The multi-core era is irreversibly here. The transition from single-core to few cores has been relatively smooth. However, the unending need for higher performance will bring processors with hundreds and thousands of cores in the market pretty soon. But what are the implications of this to engineering, and software industry in general and computer science in particular? How is industry embracing this change? Are we ready? One of the challenges that we have been working on is the absence of memory virtualization in many-core architectures. Caches were the most important pillar of computer architecture in the single-core era. Caches provided the illusion of a single large unified memory, and kept programming simple and same. However, caches do not scale well with number of cores, and also consumes a lot of power. Therefore to improve the power-efficiency, and enable large number of cores in a processor, computer architects are in search of alternative memory hierarchies. Limited Local Memory multi-core architecture is a scalable memory design in which each core has access to only its small local memory, and explicit DMA instructions have to be inserted in the program to transfer data between memories. The IBM Cell processor, which is in the Sony Playstation 3 is a popular example of this architecture. The roadrunner supercomputer, which broke the peta-scale computation record is one of the most power-efficient super-computers, and is made of IBM Cell processors. Such high power-efficiency comes partly at the cost of simplicity of programming. Programming LLM architecture is not simple, as it requires application change. Application developers have to be cognizant of the small size of the local memory, and have to insert instructions to perform this data transfer between the memories. My talk will summarize our efforts at automating this memory management.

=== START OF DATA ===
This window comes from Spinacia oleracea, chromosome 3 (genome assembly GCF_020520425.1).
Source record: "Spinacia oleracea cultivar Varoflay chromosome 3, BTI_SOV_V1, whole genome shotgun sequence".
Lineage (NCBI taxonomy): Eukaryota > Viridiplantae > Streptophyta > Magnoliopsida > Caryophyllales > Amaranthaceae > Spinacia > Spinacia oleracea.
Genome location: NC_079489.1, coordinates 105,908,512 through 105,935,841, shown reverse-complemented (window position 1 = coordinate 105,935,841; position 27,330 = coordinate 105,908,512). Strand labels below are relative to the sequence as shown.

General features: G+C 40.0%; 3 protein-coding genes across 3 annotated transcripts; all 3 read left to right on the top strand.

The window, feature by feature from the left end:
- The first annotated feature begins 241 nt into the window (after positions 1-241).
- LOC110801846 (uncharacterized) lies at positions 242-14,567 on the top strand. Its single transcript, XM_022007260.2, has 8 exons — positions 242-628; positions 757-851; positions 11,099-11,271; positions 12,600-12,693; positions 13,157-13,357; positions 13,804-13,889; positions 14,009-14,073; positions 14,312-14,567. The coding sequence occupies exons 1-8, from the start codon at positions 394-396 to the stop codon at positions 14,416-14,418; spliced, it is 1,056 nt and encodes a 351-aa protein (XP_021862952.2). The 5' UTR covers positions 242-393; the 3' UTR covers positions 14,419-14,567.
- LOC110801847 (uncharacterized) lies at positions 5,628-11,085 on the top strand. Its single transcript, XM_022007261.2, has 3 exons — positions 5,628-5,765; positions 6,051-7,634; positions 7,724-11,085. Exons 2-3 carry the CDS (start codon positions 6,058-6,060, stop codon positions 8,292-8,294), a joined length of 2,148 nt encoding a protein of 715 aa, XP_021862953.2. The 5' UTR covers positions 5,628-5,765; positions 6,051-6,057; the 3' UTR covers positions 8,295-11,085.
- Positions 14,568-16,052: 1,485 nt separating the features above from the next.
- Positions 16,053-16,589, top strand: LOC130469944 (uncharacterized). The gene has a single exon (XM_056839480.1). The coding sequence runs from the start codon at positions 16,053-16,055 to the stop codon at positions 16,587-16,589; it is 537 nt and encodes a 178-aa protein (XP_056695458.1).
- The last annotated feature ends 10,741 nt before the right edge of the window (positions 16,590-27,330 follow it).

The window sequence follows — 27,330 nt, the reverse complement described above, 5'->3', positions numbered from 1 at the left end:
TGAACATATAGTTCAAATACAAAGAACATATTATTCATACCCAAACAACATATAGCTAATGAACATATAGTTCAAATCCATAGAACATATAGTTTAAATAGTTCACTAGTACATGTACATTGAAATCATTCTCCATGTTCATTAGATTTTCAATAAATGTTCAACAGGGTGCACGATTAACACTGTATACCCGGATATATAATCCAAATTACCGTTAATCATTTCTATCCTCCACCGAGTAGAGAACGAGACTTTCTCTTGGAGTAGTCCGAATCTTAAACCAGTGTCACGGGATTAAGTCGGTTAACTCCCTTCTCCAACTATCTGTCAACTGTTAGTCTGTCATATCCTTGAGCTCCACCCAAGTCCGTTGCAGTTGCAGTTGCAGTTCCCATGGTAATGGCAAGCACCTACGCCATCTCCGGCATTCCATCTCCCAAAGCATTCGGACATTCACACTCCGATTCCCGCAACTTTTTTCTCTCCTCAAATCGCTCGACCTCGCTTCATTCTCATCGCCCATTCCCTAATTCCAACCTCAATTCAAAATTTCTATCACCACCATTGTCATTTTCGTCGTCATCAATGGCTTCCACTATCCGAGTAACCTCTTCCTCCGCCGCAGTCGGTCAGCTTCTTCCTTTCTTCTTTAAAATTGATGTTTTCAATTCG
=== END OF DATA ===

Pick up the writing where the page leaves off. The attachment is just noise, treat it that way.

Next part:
Aviral Shrivastava is Assistant Professor in the School of Computing Informatics and Decision Systems Engineering at the Arizona State University, where he has established and heads the Compiler and Microarchitecture Labs (CML). He received his Ph.D. and Masters in Information and Computer Science from University of California, Irvine, and bachelors in Computer Science and Engineering from Indian Institute of Technology, Delhi. He is a 2011 NSF CAREER Award Recipient and is credited for over $1.5 million of research. His research lies at the intersection of compilers and architectures of embedded and multi-core systems, with the goal of improving power, performance, temperature, energy, reliability and robustness. His research is funded by NSF and several industries including Intel, Nvidia, Microsoft, Raytheon Missile Systems etc. He serves on organizing and program committees of several premier embedded system conferences, including ISLPED, CODES+ISSS, CASES and LCTES, and regularly serves on NSF and DOE review panels.